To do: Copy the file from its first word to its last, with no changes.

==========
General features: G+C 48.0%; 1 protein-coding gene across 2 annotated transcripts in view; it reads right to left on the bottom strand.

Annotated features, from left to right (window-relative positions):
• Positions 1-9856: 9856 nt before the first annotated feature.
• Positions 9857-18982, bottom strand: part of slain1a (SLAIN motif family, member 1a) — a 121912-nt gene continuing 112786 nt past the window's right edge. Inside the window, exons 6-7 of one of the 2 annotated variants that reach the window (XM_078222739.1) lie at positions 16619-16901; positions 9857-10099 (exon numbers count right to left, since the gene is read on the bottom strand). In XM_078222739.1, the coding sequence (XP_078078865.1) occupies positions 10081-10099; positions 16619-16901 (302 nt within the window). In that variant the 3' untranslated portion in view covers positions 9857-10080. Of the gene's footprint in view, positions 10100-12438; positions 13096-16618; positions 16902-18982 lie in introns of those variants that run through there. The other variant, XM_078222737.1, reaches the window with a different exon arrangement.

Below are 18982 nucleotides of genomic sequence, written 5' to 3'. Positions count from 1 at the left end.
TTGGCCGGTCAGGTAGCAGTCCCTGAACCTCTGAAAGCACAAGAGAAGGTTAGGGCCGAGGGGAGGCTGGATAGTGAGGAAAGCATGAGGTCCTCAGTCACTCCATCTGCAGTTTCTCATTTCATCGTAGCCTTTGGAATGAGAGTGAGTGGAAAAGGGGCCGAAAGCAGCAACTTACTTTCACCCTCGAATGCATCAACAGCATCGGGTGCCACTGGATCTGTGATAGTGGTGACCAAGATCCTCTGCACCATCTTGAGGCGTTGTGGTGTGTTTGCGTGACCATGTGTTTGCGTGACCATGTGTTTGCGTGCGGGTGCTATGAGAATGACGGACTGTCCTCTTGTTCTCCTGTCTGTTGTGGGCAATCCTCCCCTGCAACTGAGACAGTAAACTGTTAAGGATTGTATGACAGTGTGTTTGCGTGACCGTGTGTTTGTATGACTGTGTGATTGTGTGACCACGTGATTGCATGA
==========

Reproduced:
General features: G+C 48.0%; 1 protein-coding gene across 2 annotated transcripts in view; it reads right to left on the bottom strand.

Annotated features, from left to right (window-relative positions):
• Positions 1-9856: 9856 nt before the first annotated feature.
• Positions 9857-18982, bottom strand: part of slain1a (SLAIN motif family, member 1a) — a 121912-nt gene continuing 112786 nt past the window's right edge. Inside the window, exons 6-7 of one of the 2 annotated variants that reach the window (XM_078222739.1) lie at positions 16619-16901; positions 9857-10099 (exon numbers count right to left, since the gene is read on the bottom strand). In XM_078222739.1, the coding sequence (XP_078078865.1) occupies positions 10081-10099; positions 16619-16901 (302 nt within the window). In that variant the 3' untranslated portion in view covers positions 9857-10080. Of the gene's footprint in view, positions 10100-12438; positions 13096-16618; positions 16902-18982 lie in introns of those variants that run through there. The other variant, XM_078222737.1, reaches the window with a different exon arrangement.

Below are 18982 nucleotides of genomic sequence, written 5' to 3'. Positions count from 1 at the left end.
TTGGCCGGTCAGGTAGCAGTCCCTGAACCTCTGAAAGCACAAGAGAAGGTTAGGGCCGAGGGGAGGCTGGATAGTGAGGAAAGCATGAGGTCCTCAGTCACTCCATCTGCAGTTTCTCATTTCATCGTAGCCTTTGGAATGAGAGTGAGTGGAAAAGGGGCCGAAAGCAGCAACTTACTTTCACCCTCGAATGCATCAACAGCATCGGGTGCCACTGGATCTGTGATAGTGGTGACCAAGATCCTCTGCACCATCTTGAGGCGTTGTGGTGTGTTTGCGTGACCATGTGTTTGCGTGACCATGTGTTTGCGTGCGGGTGCTATGAGAATGACGGACTGTCCTCTTGTTCTCCTGTCTGTTGTGGGCAATCCTCCCCTGCAACTGAGACAGTAAACTGTTAAGGATTGTATGACAGTGTGTTTGCGTGACCGTGTGTTTGTATGACTGTGTGATTGTGTGACCACGTGATTGCATGA